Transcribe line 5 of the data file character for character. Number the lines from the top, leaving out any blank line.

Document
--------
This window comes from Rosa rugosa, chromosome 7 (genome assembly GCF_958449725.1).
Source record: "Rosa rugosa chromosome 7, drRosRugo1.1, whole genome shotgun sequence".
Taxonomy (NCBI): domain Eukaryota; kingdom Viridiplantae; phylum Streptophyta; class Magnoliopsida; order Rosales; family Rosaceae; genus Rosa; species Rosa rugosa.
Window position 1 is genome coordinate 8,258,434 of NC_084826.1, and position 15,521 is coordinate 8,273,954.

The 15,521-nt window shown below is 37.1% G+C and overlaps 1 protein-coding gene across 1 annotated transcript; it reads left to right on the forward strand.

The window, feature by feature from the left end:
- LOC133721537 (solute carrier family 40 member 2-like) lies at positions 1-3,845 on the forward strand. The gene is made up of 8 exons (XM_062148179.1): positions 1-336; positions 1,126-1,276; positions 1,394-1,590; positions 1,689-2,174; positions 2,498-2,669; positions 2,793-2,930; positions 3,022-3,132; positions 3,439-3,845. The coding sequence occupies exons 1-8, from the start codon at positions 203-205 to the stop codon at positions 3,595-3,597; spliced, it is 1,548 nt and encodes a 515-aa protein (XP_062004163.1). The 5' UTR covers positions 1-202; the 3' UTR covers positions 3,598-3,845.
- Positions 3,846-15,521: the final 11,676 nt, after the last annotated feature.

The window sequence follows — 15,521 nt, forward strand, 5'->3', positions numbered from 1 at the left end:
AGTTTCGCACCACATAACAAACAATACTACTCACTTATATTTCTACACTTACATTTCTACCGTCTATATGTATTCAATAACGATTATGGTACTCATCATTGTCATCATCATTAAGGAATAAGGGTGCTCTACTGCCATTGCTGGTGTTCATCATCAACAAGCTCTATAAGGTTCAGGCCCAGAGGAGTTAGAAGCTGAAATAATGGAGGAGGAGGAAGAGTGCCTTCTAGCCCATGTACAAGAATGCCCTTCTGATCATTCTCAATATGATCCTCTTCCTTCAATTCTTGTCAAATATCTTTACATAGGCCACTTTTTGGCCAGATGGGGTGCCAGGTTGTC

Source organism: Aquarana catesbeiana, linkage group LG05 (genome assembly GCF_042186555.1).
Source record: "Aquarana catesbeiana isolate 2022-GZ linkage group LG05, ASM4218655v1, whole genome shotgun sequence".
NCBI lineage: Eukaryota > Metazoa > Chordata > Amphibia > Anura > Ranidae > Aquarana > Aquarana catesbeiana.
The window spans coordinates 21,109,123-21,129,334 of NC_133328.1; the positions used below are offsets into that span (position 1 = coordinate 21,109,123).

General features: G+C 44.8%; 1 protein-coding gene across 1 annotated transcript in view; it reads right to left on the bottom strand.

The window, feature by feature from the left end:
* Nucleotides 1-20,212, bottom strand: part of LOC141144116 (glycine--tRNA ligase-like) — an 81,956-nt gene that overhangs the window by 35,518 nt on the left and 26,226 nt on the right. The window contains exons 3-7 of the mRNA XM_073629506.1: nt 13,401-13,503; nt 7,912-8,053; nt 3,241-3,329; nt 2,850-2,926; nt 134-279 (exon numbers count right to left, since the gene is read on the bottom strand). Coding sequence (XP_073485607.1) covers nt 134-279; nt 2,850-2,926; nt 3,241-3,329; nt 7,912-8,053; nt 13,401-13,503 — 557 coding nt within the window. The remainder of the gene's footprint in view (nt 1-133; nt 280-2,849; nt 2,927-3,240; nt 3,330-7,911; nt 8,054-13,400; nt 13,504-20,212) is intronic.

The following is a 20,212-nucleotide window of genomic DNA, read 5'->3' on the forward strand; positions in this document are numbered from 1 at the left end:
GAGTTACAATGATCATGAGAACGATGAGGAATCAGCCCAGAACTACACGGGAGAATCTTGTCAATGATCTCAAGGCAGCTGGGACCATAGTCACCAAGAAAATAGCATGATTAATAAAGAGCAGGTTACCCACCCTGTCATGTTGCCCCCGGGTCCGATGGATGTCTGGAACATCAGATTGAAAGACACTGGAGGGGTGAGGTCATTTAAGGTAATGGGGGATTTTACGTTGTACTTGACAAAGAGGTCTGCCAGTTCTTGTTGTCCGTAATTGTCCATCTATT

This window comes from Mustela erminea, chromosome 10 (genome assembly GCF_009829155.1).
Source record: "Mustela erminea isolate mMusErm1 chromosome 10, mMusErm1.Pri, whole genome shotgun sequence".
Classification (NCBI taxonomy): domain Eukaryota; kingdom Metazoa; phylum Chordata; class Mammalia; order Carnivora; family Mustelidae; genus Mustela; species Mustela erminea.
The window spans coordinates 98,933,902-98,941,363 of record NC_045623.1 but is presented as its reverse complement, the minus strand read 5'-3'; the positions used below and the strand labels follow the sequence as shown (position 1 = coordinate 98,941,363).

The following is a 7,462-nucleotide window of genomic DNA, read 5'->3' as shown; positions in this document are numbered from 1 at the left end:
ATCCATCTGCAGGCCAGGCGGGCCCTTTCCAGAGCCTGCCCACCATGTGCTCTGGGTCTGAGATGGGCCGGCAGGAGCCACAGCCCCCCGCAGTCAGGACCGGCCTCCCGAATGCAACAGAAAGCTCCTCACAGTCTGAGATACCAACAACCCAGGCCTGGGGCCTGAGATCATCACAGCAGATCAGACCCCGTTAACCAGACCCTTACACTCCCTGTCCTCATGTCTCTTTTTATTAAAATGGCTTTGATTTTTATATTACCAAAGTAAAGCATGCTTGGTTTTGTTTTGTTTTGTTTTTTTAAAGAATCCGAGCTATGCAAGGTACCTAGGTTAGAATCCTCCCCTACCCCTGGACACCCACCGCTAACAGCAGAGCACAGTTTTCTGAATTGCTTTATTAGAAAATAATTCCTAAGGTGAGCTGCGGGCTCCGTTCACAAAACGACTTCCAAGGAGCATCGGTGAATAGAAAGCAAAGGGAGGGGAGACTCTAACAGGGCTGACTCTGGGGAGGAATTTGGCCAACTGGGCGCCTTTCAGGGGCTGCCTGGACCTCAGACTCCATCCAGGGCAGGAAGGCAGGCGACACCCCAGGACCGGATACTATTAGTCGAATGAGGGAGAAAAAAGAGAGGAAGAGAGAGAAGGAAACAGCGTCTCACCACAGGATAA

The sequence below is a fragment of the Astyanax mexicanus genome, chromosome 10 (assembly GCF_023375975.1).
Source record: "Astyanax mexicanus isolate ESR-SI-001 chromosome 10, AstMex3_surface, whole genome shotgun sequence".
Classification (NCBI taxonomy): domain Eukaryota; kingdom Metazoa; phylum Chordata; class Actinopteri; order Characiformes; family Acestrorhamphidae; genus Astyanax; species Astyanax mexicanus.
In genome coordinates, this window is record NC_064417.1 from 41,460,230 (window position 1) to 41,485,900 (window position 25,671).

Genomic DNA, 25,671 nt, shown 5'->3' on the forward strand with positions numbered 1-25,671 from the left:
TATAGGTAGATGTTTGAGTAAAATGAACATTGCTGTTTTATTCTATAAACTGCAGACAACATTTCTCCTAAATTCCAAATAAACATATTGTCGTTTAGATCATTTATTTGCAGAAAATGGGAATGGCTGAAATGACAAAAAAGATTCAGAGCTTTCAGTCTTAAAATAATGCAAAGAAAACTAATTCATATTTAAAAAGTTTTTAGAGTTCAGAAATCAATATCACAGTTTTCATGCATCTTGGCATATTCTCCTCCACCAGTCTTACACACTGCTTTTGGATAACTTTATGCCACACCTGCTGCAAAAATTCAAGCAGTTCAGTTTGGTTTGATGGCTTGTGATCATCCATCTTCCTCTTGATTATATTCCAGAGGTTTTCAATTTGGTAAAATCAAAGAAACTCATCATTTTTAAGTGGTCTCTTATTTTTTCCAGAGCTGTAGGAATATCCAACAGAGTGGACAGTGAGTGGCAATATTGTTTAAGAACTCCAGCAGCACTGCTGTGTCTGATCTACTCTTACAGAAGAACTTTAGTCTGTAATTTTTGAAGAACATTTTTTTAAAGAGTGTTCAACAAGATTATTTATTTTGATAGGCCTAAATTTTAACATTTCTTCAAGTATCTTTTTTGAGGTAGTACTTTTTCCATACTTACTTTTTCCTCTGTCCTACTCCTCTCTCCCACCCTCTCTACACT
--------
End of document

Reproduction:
The 15,521-nt window shown below is 37.1% G+C and overlaps 1 protein-coding gene across 1 annotated transcript; it reads left to right on the forward strand.